Lawmakers — Democratic and Republican — agreed. They also emphasized the need for communities to come together to support those with mental health needs and their families as state government scrambles to catch up.
“As a believer, I follow what the Bible says,” Burgin said. “It says if you go on a journey, go with someone so that if you stumble, there’s somebody there to hold you up. I think that’s what peers do.”
People like Middleton and the groups with whom she works have been essential stopgaps in this crisis, he said.
“Having someone who has been through it, who can tell you what to expect,” he said.
Government representatives hear from a lot of people and families with mental health problems and few resources these days, Krawiec said.
“And we’re the last resort,” she sad. “You can be sure they’ve talked to a lot of folks before they come to us. It’s heart breaking. It breaks your heart.”
Properly funding and reimagining mental health care in the state is critical, she said.
“We realize it, and we’re going to do all that we can do,” she said.
Lawmakers have been going back and forth on Medicaid expansion, Lowe said — a long journey that finally seems at an end this legislative session.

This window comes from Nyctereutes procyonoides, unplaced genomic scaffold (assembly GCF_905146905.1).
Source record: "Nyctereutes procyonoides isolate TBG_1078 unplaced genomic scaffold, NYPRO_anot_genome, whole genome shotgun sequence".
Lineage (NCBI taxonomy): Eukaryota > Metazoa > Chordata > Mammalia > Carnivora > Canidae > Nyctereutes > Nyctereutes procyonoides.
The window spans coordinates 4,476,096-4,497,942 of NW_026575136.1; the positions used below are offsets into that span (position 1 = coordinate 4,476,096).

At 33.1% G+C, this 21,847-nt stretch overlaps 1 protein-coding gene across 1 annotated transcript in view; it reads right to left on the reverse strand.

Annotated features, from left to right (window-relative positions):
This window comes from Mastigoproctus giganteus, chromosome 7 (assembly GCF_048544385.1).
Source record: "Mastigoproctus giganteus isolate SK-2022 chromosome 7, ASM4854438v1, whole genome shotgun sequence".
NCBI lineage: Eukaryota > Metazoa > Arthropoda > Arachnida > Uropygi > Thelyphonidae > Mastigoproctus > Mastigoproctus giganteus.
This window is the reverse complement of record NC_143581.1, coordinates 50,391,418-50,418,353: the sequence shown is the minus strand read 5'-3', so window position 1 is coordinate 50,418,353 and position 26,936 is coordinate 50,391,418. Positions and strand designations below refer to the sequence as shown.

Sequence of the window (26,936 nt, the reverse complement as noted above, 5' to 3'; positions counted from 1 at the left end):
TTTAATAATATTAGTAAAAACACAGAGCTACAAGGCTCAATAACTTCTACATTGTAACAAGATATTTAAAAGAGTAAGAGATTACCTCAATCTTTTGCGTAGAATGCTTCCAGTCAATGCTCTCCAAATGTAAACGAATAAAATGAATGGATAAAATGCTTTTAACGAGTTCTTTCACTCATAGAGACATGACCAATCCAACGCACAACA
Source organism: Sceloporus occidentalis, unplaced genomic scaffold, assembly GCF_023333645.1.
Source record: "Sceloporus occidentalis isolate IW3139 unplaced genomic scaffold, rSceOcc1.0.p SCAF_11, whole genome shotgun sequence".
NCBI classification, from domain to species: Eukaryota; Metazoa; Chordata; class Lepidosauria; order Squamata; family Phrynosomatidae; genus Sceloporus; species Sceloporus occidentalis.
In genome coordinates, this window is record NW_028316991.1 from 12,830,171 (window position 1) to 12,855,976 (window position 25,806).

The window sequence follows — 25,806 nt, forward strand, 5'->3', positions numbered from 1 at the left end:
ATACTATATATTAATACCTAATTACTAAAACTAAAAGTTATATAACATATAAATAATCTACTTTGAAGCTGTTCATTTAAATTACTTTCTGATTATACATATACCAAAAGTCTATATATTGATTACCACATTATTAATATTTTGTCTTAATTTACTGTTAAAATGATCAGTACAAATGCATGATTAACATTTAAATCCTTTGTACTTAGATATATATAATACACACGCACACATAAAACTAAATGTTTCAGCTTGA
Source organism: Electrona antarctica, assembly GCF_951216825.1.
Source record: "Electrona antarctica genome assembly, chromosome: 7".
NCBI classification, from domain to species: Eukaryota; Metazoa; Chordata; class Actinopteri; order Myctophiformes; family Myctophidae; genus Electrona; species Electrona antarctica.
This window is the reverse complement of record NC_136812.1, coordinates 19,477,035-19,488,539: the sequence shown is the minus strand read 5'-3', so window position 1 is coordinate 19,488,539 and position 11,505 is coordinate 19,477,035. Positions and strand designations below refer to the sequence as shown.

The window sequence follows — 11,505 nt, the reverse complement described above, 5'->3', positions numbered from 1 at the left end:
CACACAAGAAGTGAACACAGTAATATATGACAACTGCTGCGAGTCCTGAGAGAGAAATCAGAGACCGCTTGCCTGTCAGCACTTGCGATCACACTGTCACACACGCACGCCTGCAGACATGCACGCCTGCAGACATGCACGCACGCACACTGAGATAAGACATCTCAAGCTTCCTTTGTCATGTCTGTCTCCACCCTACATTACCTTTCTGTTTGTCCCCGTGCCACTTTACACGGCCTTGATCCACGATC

“I think the citizens of North Carolina, without a doubt, will be helped by the expansion of Medicaid,” Lowe said.
But traveling the state and hearing the stories of people suffering in the current system, he added, has made it clear the problem was left to compound too long.
“It’s beyond anything that most of us could have imagined,” Lowe said.
The current crisis has focused people, Kinsley said, and perhaps led to opposing political sides coming together to address it. But the problem was there before COVID-19, which pushed the current system to the breaking point and has been particularly devastating for young people.
“Over the last two and a half years we’ve seen first-hand isolation and stress and trauma that has touched every single person in this state, grief and loss that has touched every single person in this state,” Kinsey said.
“And that bears out in the data,” Kinsley said. “We see increasing rates of anxiety and loneliness, disproportionate among our younger people, people who don’t have the same resiliency and framework as older folks may have. And at a time when we had unprecedented fear and frustration in the midst of the pandemic, everybody was confused. We see this now bearing out with 350 people sleeping in emergency rooms without a place to go, people sleeping in DSS offices without access to treatment.”
The state needs to pay for “upstream” care to prevent mental health problems — especially among youth — from getting so bad, Kinsley said. But that can’t be all it does. It also has to spend and improve centers that deal with those in crisis now and in the future.
“The department has a commitment to making sure we get more upstream because an ounce of prevention is worth a pound of cure, 100 percent,” Kinsley said. “But like Sen. Burgin said, we cannot close our eyes, click our heels and stop paying for crisis levels of care and hope that the upstream stuff will be there. We have to do this all at the same time and it’s going to take all of us pushing to do it.”